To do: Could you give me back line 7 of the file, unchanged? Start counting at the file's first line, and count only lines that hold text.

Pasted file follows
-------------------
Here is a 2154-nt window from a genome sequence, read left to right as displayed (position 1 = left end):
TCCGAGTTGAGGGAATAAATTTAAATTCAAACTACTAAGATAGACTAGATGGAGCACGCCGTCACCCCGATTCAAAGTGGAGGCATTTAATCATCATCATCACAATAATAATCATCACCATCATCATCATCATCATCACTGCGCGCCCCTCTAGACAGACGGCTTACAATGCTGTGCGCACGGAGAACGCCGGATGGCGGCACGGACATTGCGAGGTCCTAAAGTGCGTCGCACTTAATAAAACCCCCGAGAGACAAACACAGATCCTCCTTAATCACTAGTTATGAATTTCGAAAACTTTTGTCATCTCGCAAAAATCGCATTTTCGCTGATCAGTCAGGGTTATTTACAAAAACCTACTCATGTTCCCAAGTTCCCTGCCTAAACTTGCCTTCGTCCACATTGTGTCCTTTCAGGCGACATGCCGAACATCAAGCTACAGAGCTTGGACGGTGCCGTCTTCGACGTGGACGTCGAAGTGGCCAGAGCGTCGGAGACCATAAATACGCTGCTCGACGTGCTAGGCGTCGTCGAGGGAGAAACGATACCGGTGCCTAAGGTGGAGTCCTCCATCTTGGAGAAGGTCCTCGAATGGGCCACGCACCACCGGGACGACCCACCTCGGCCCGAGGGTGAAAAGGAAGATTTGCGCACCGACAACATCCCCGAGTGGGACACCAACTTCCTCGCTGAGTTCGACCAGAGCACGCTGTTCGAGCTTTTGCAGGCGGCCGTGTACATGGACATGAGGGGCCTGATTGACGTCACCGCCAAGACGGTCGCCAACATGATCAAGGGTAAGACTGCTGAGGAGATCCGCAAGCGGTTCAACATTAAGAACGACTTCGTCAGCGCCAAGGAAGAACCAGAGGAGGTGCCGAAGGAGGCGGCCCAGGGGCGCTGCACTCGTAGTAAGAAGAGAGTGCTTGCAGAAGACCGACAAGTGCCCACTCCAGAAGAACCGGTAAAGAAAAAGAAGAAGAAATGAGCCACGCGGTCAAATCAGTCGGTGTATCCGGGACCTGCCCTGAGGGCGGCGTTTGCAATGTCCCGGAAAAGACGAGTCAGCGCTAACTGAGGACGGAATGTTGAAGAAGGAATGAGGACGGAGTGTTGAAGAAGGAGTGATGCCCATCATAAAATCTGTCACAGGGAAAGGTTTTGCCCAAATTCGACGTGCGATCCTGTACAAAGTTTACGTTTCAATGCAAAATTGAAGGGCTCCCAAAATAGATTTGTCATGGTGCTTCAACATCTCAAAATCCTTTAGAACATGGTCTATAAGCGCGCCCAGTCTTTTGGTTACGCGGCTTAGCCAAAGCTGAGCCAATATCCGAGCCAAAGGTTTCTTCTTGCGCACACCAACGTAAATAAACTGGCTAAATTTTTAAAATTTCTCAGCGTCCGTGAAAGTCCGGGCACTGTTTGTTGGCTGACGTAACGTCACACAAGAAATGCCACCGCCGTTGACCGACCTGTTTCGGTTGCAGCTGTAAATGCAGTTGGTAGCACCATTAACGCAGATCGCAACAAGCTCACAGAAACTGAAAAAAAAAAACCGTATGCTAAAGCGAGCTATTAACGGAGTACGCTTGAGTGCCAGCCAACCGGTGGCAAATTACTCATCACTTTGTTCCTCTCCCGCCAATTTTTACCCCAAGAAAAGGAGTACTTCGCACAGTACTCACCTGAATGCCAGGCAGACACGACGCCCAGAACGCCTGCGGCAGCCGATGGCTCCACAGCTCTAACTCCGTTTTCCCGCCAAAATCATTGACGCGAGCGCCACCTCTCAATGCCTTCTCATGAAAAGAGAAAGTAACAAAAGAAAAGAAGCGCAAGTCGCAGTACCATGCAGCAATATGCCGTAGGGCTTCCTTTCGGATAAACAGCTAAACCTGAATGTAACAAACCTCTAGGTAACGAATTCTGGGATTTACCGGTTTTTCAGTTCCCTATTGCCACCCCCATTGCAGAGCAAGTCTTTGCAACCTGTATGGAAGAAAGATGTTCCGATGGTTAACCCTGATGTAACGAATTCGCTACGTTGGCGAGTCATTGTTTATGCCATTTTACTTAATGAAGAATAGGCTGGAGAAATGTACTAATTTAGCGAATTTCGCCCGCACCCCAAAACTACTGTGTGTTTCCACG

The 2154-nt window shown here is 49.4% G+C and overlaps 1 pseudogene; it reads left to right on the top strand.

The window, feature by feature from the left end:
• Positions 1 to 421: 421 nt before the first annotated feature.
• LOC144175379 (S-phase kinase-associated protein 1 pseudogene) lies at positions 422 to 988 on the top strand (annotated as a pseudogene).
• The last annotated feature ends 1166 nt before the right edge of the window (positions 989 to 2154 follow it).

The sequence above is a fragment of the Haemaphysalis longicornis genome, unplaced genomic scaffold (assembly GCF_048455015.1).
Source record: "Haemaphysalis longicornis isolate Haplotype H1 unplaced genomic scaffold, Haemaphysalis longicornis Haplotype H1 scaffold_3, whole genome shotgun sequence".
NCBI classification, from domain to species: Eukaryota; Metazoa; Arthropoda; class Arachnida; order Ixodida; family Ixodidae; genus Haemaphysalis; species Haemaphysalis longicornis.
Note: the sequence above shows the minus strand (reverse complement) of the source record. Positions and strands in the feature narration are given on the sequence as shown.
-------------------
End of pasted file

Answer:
• The last annotated feature ends 1166 nt before the right edge of the window (positions 989 to 2154 follow it).